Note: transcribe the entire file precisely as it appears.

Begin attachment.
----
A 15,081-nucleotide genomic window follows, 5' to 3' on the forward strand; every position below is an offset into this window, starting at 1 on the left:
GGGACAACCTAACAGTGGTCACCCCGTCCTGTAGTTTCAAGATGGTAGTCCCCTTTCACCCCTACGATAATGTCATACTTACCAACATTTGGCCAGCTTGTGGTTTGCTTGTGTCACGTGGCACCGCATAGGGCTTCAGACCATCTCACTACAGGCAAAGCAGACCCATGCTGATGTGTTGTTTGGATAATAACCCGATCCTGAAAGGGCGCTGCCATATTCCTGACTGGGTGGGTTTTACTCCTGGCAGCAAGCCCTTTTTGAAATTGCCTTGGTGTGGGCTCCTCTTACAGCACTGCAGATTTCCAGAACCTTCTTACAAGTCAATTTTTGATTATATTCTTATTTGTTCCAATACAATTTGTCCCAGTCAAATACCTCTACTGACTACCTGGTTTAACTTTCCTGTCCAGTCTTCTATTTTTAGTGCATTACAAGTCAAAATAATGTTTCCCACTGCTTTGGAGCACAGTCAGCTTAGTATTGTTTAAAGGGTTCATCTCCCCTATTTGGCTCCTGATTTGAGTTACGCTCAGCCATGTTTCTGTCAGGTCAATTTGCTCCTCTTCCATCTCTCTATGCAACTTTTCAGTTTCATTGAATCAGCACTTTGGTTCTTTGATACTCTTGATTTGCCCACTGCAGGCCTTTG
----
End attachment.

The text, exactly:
A 15,081-nucleotide genomic window follows, 5' to 3' on the forward strand; every position below is an offset into this window, starting at 1 on the left:
GGGACAACCTAACAGTGGTCACCCCGTCCTGTAGTTTCAAGATGGTAGTCCCCTTTCACCCCTACGATAATGTCATACTTACCAACATTTGGCCAGCTTGTGGTTTGCTTGTGTCACGTGGCACCGCATAGGGCTTCAGACCATCTCACTACAGGCAAAGCAGACCCATGCTGATGTGTTGTTTGGATAATAACCCGATCCTGAAAGGGCGCTGCCATATTCCTGACTGGGTGGGTTTTACTCCTGGCAGCAAGCCCTTTTTGAAATTGCCTTGGTGTGGGCTCCTCTTACAGCACTGCAGATTTCCAGAACCTTCTTACAAGTCAATTTTTGATTATATTCTTATTTGTTCCAATACAATTTGTCCCAGTCAAATACCTCTACTGACTACCTGGTTTAACTTTCCTGTCCAGTCTTCTATTTTTAGTGCATTACAAGTCAAAATAATGTTTCCCACTGCTTTGGAGCACAGTCAGCTTAGTATTGTTTAAAGGGTTCATCTCCCCTATTTGGCTCCTGATTTGAGTTACGCTCAGCCATGTTTCTGTCAGGTCAATTTGCTCCTCTTCCATCTCTCTATGCAACTTTTCAGTTTCATTGAATCAGCACTTTGGTTCTTTGATACTCTTGATTTGCCCACTGCAGGCCTTTG